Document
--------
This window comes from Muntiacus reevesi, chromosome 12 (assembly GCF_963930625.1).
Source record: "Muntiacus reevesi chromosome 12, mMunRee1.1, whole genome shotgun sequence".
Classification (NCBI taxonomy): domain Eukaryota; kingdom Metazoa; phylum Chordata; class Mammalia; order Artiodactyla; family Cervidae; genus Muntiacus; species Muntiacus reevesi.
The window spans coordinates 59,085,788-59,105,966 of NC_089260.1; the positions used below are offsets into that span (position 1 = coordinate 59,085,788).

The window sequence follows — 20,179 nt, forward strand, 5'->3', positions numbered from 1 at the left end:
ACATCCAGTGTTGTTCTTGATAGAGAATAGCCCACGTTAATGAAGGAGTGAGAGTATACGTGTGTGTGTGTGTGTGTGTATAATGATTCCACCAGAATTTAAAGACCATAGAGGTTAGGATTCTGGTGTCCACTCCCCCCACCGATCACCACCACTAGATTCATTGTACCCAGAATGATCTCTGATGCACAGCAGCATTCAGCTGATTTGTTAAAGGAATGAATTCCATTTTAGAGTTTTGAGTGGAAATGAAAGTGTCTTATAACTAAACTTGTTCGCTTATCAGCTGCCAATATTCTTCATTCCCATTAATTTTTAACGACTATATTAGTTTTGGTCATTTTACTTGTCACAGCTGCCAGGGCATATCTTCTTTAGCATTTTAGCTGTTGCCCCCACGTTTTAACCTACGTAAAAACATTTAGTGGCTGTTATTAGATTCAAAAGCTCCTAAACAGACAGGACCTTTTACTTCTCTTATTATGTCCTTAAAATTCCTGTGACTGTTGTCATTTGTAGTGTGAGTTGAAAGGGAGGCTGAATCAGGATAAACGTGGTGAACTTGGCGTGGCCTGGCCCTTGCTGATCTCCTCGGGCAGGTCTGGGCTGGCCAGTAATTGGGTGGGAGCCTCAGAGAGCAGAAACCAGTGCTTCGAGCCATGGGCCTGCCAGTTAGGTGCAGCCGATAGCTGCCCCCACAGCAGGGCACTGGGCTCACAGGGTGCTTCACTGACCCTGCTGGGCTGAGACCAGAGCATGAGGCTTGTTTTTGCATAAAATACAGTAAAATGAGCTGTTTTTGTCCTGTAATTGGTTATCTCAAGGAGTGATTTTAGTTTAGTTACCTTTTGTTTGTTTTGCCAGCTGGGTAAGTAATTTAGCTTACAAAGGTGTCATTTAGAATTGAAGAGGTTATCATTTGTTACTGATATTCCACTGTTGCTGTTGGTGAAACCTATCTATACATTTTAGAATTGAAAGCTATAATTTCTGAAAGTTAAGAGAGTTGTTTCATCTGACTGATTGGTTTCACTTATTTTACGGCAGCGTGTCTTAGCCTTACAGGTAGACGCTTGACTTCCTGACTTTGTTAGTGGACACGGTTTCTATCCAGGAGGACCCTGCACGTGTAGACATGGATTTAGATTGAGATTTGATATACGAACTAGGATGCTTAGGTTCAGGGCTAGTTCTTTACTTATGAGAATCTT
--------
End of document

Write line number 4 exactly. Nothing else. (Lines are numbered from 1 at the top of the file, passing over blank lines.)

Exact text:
The window spans coordinates 59,085,788-59,105,966 of NC_089260.1; the positions used below are offsets into that span (position 1 = coordinate 59,085,788).